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Bad jobs and sketchy employers don’t exactly come with a warning label, and freelancers are especially susceptible to getting scammed or cheated out of a well-deserved paycheck. You could very well never meet your client or employer face-to-face, the jobs aren’t usually long term, and you’re the one shouldering all the risk if things don’t go well. So how do you make sure the freelance job listing isn’t a scam?
I spoke to some freelance veterans who shared their thoughts on what to look for, red flags to run away from, and even how to present yourself as legit when seeking out those quality freelance jobs. Whether you’re an operation of one or run a company with a few employees, read this before you sign a contract for a job that might give your business the runaround.
Instant Red Flags
Web developer Heather Craik says that a well thought-out description with clear context is the first thing she looks for in a listing. Vague descriptions and even poor wording are “instant red flags:” If an employer isn’t giving clear expectations in their job listing, what kind of direction can you expect to get on the job? She’s also wary of listings whose scope-to-price ratios just don’t make sense. “You can’t buy ‘the next Facebook’ for under $500,” she says.
Jason Sickler, president at Torchlight Solutions, says that an employer’s track record with listings shouldn’t be ignored. “Does the [employer] follow up on other listings?” Sickler asks. “When is the last time the [employer] checked their post?” He suggests keeping an eye on the feedback that employers receive at the sites where they’ve listed jobs (if the sites have that option), or even if they’ve put time and effort into their public profiles on those sites. Remember that the amount of quality control an employer puts into something as public as a job listing is going to be a good indicator of how they handle things in-house.
Do Your Research
Once you’ve decided that your potential client or employer put time and effort into the post, it’s time to go a step further, says John Locke, Founder at Lockedown Designs. Just like in a job interview, you can’t prepare enough to start working with someone, and research will go a long way toward telling you if a listing is legit or if the job is even right for you.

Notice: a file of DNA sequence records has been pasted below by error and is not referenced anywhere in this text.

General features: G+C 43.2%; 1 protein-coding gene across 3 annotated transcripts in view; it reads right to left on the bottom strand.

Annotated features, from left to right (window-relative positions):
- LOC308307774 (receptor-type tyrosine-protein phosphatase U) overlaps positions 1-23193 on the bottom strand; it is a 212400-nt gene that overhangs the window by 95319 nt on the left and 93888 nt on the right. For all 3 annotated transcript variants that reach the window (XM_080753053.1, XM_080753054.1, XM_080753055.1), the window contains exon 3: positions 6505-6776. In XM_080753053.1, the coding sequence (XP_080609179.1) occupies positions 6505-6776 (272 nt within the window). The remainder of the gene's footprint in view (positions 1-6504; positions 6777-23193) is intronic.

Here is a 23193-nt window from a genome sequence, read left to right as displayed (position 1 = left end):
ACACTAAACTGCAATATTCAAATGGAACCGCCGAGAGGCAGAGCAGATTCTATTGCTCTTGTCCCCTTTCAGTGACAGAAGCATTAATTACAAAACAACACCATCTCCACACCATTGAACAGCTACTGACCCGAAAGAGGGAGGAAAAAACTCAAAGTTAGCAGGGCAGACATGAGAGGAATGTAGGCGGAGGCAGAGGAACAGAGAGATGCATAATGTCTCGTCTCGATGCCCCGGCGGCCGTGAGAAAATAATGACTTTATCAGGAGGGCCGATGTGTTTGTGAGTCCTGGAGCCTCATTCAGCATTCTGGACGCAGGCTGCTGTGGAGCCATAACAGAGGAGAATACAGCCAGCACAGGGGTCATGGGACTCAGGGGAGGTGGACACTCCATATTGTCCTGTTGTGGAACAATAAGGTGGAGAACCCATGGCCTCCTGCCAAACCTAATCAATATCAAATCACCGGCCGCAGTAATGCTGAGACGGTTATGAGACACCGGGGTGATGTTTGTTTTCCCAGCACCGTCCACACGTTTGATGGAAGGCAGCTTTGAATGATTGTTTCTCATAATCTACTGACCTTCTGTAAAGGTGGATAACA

“Find out what their revenue and reputation looks like,” says Locke. He argues that details such as the size of the company, the number of employees, and the length of time a company has been in business are critical, and much of this information will be available right on a company’s website. It’s especially helpful if they have an “Investors” section, so you can read more about their financial well-being.
If it’s a smaller startup company, you can look up their profile on Crunchbase to learn about their funding and review their press coverage. Scouring an employer’s social media presence (Twitter, LinkedIn, etc.) should also give you insight into the kind of company you’re dealing with. Locke’s experience found a direct correlation between established companies and higher quality freelance assignments, but that doesn’t mean you should only apply to companies with millions in revenue and hundreds of employees.
However, it does mean you should put extra thought into working with employers who are one-person shops or don’t have any kind of proven track record. An airtight contract will be especially important to protect yourself. (Contracts might sound like a daunting proposition, but there are plenty of resources online to help you through the process. The Freelancer’s Union has an easy-to-use online contract generator, as well as links to resources for nonpayment.)
Pay Careful Attention to Scope
Back in Craik’s “younger, more naive days,” she was hired for a copywriting job that paid a set price per article. Her initial assignment was a trial run of 30 articles, but once she got started she realized the employer was looking for “keyword-stuffed nonsense” as opposed to quality writing.
Her employer thought she should be able to write three to four 500-word articles an hour, where she was only managing two. Because of the gap between the employer’s expectations and what she’d envisioned, she was forced to throw in the towel after only a week. “I ended up making peanuts for some really good writing. Needless to say, I kept a much closer eye on scope from then on,” she says.
When assessing a freelance job listing, ask questions about scope and budget, says Sickler, and a legit freelance job should have funding in place and a clear path for how to proceed. Don’t be afraid to ask an employer to clarify these points if they haven’t addressed them in their listing.